Capital punishment in Virginia

Capital Punishment In Virginia

Capital punishment in Virginia

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Capital punishment is legal in the U.S. Commonwealth of Virginia. In what is now the Commonwealth of Virginia, the first execution in the future United States was carried out in 1608. It was the first of 1,384 executions, the highest total of any state in the Union. For a full list of those executed since 1976 see the list of individuals executed in Virginia.


Hanging was the predominant method for executions before 1909. Other methods had been used during this time — three people convicted of piracy in 1700 were gibbeted, four pirates were hanged in chains in 1720, and a female slave was burned in 1737. From 1909 until 1994, the electric chair was used for all but one execution (that of Joel Payne on April 9, 1909). On February 2, 1951, seven African Americans were executed for rape in one case and another was executed for murder in an unrelated case—the most executions held on a single day in Virginia. On February 5, 1951, the remaining three defendants in the rape case were executed. The youngest person to have been executed in Virginia was Percy Ellis, who at the age of 16 was electrocuted on March 15, 1916. Only two women, Virginia Christian in 1912 and Teresa Lewis in 2010, have been put to death by the state since it took over executions from the counties. The last execution for rape took place on february 17,1961.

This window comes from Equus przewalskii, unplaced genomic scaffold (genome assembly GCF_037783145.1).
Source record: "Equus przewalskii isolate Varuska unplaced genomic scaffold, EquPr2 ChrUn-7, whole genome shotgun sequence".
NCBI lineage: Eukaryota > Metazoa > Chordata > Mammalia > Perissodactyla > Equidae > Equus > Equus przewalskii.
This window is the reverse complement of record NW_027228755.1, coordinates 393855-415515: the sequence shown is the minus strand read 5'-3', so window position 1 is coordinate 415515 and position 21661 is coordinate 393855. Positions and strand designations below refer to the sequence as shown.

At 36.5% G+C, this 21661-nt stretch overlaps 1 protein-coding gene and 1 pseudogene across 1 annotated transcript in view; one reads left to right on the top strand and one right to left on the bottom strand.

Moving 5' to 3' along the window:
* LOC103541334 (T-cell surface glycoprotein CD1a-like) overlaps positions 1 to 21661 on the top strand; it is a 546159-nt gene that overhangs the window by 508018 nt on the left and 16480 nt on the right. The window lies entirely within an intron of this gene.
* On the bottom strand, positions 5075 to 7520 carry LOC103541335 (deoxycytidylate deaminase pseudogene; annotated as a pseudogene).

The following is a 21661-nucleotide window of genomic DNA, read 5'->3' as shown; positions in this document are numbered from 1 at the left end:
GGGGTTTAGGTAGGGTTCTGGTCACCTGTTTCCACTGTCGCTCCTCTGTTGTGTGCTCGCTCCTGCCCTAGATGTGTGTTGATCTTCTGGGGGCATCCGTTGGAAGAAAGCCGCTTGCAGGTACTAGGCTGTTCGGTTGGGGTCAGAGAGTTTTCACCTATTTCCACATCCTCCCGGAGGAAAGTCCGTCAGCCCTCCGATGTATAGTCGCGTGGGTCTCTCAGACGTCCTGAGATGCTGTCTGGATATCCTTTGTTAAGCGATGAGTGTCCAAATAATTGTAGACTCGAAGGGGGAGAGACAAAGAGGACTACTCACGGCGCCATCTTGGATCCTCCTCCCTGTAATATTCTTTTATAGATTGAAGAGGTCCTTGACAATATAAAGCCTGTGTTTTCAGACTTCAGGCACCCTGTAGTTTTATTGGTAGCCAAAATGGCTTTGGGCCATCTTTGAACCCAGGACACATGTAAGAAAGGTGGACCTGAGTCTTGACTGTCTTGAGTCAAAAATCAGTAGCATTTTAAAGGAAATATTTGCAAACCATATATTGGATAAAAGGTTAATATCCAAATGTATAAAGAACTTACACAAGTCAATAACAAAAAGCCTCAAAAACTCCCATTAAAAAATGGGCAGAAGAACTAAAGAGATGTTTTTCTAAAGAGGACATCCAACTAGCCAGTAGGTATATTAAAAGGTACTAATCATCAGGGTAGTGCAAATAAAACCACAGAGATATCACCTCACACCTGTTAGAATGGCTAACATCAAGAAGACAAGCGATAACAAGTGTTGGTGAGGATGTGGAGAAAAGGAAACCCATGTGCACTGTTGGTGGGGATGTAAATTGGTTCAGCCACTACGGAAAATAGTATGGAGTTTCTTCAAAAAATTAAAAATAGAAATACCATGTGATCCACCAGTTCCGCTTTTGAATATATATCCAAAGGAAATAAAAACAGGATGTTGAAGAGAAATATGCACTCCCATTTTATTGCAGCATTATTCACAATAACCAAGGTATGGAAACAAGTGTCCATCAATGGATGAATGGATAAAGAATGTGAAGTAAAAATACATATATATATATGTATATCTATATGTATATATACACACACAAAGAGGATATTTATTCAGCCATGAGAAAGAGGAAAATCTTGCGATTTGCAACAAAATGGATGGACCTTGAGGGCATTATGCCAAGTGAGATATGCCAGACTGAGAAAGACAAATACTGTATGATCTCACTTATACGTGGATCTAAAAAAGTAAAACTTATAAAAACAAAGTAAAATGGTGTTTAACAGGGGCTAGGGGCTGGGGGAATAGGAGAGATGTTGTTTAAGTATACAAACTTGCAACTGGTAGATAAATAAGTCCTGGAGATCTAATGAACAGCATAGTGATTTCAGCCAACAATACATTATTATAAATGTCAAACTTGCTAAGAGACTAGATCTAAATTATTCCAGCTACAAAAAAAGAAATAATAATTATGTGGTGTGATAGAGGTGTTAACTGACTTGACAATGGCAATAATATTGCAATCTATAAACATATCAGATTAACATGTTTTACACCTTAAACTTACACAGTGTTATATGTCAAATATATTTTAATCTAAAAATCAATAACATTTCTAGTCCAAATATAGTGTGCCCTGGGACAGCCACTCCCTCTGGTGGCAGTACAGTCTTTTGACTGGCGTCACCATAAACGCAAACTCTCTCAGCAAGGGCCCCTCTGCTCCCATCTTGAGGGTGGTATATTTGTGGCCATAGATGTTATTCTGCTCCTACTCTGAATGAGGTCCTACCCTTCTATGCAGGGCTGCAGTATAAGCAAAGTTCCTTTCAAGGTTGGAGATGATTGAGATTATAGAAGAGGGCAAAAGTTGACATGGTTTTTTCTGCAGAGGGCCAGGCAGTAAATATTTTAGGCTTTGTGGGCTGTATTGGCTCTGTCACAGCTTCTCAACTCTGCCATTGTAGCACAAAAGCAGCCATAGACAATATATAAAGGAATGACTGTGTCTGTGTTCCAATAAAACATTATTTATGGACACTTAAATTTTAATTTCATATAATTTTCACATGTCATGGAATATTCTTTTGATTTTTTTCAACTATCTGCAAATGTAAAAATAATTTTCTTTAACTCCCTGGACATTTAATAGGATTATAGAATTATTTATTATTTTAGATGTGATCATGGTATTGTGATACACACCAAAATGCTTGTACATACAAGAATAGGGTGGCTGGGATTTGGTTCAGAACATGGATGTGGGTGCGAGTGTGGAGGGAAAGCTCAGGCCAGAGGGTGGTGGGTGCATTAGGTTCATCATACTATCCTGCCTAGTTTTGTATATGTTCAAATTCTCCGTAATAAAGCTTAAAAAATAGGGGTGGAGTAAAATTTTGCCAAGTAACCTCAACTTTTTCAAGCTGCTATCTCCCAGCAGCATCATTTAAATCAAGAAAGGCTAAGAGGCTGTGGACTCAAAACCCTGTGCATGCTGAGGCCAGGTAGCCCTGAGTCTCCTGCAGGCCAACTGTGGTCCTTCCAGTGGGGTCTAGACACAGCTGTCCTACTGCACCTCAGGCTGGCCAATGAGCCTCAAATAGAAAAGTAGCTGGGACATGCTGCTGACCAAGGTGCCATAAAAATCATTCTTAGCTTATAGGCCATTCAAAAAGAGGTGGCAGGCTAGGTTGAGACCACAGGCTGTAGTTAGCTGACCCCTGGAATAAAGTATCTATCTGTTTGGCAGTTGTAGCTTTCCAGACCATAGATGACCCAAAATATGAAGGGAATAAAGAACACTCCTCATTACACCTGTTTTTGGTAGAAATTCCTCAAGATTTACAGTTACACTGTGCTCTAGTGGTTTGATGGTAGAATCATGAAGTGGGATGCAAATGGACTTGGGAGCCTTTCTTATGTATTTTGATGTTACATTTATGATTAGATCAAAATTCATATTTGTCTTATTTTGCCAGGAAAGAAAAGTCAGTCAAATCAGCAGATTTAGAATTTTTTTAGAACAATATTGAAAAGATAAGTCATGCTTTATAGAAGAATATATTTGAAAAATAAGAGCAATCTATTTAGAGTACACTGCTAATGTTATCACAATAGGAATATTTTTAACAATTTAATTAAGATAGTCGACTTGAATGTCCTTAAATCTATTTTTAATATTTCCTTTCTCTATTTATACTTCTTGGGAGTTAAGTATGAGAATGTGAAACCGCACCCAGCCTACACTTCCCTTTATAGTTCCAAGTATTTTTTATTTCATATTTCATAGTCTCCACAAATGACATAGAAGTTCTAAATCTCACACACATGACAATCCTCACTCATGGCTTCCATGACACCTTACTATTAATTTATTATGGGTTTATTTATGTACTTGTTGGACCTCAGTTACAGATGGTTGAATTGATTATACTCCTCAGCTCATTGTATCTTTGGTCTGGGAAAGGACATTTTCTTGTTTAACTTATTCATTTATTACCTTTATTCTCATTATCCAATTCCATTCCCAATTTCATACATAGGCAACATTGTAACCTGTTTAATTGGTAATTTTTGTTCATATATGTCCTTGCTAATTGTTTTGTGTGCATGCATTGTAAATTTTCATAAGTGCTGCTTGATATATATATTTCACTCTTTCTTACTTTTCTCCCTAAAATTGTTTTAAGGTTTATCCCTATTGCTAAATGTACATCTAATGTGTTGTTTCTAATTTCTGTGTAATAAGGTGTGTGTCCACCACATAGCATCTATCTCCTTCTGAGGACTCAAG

After the Supreme Court of the United States upheld Georgia's "guided discretion" laws in Gregg v. Georgia,...
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